Nearly all those in court this week face accusations of belonging to or creating propaganda for a terrorist organization—often a reference to the militant group, the Kurdistan Workers’ Party (PKK). Others face charges of defying Law 2911, which regulates public meetings and demonstrations, according to the Media and Law Studies Association (MLSA), a Turkey-based group that offers legal support to journalists.

Media who cover protests can sometimes be accused of organizing an illegal gathering. And in April, Turkey’s Interior Ministry issued an order requiring journalists to have permits for covering approved protests. 

Some rights lawyers have said the ruling appears designed to silence journalists.

“The order is problematic because it only recognizes journalists who are given permits by the government to cover protests,” said Erselan Aktan, an Istanbul-based lawyer who has represented dozens of journalists in recent years. 

“It doesn’t consider freelance journalists and those who work for opposition media outlets as journalists and this is against the core of the freedom of expression,” he told VOA.   

One of those in court this week on charges of defying the law on protests was freelance journalist Rusen Takva. 

The journalist, who contributes to the pro-opposition Arti TV, was charged in connection with his coverage of a protest calling for Kurdish rights, in the eastern Turkish city of Van in January. 

A prosecutor had recommended that Takva be sentenced to 18 years in prison. But at a hearing on Tuesday, a new prosecutor dropped the charges, citing a lack of evidence. 

“It was clear from the beginning that this case was not holding,” Takva said. “I was merely doing my job as a journalist. When the original prosecutor was replaced, the new prosecutor concluded that there was no evidence to support the charges against me.”

Others on trial have cases going back more than four years, like journalist Hayri Demir, who worked for outlets including the pro-Kurdish Dicle News Agency. 

In 2017, authorities charged Demir with belonging to and creating propaganda for the PKK, which is considered a terrorist organization by Ankara and Washington.  

The journalist’s case has received media attention because evidence presented in the indictment included photographs from a memory stick that was stolen from Demir’s home in Ankara. 

The images were taken by Demir while he was on assignment in northeast Syria in 2015. 

“Six months after that robbery, the pictures on that card came out in the court as evidence in my case file for my conviction,” Demir told VOA.

“My previous telephone conversations with Selahattin Demirtas were also included in my court file as a crime.” 

Demirtas, a former co-chair of the pro-Kurdish Peoples’ Democratic Party (HDP), has been in prison since 2016 on terror charges.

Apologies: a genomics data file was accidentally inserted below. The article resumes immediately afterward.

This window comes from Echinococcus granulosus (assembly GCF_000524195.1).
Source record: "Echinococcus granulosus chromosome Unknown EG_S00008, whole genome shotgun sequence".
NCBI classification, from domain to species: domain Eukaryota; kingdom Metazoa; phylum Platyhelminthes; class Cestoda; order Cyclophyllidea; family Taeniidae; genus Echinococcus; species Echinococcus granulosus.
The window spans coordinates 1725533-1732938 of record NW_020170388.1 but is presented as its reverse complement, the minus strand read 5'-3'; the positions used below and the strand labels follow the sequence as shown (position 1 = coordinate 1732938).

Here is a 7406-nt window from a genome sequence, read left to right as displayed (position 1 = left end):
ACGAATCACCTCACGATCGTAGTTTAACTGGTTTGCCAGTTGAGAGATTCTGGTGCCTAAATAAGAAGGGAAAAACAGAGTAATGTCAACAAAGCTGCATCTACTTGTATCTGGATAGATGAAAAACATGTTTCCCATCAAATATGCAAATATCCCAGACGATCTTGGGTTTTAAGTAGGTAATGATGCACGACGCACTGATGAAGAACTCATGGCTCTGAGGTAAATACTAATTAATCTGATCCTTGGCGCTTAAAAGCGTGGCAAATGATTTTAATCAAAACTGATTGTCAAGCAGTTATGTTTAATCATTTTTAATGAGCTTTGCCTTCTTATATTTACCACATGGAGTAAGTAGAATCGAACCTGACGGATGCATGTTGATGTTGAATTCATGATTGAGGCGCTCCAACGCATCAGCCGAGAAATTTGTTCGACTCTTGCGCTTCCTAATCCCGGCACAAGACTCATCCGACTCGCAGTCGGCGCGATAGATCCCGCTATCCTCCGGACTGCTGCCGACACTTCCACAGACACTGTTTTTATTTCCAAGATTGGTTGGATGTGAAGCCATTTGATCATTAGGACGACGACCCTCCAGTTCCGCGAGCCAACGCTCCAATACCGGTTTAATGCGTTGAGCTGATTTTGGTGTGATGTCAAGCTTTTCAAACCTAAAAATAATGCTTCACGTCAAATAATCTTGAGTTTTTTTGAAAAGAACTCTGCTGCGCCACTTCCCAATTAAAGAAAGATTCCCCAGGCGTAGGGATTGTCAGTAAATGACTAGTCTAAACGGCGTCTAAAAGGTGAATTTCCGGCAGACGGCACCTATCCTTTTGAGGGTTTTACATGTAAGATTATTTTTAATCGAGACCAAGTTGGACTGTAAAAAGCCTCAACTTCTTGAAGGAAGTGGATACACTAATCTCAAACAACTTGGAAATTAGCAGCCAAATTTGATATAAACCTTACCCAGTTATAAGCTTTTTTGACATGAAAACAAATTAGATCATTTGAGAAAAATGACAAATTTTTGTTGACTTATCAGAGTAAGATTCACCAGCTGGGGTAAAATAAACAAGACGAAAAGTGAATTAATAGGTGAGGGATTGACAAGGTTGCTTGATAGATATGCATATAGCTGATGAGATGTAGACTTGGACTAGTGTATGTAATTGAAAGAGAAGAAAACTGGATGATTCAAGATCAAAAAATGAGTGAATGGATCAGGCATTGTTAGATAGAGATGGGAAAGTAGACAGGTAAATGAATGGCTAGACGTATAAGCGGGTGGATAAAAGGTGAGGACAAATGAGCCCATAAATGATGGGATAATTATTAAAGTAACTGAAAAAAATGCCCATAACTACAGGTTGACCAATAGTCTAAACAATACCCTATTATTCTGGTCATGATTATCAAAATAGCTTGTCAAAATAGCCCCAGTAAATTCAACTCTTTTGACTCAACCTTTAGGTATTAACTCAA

The journalist had his ninth hearing Tuesday, but the case remains open with the hearing adjourned. If Demir is convicted, he could face up to 22 years in prison.    

Turkey’s Interior Ministry and Ankara’s High Criminal Court didn’t respond to VOA requests for comment.

President Recep Tayyip Erdogan said last month that Turkish media is “incomparably free,” and that he does not accept the findings of media rights groups that show mass arrests.

“We don’t have any problems of that nature in terms of freedoms,” Erdogan told U.S. broadcaster CBS.

But media lawyer Aktan, who coordinates with the MLSA, said that arrests and trials are common. 

In September alone, 65 journalists had hearings across Turkey, mostly on terror-related charges, defying the protest law or insulting the head of state, Aktan said.  

The country’s media came under pressure following a failed attempted coup in 2016, after which Ankara arrested dozens of journalists it accused of supporting or being sympathetic to the coup.

As of August, data by the Stockholm Center for Freedom, an advocacy groups that documents human rights abuses with a special focus on Turkey, showed 174 journalists either detained pending trial or serving sentences and a further 167 accused of a crime but who are in exile or at large.

Turkey also ranks poorly on the World Press Freedom Index, coming in at 153 out of 180 countries, where 1 is the freest, according to media watchdog Reporters Without Borders.

This story originated in VOA’s Kurdish Service.

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David Amess, British MP, Killed in Stabbing

A British member of parliament died Friday after being stabbed several times at a church, while he was visiting constituents in his home district in southeastern Britain, officials said.

David Amess, 69, was a member of the Conservative Party and represents Southend West in Essex, England.

Police said a 25-year-old suspect is in custody.

“We are not looking for anyone else in connection with the incident and do not believe there is an ongoing threat to the wider public,” Essex Police said in a statement.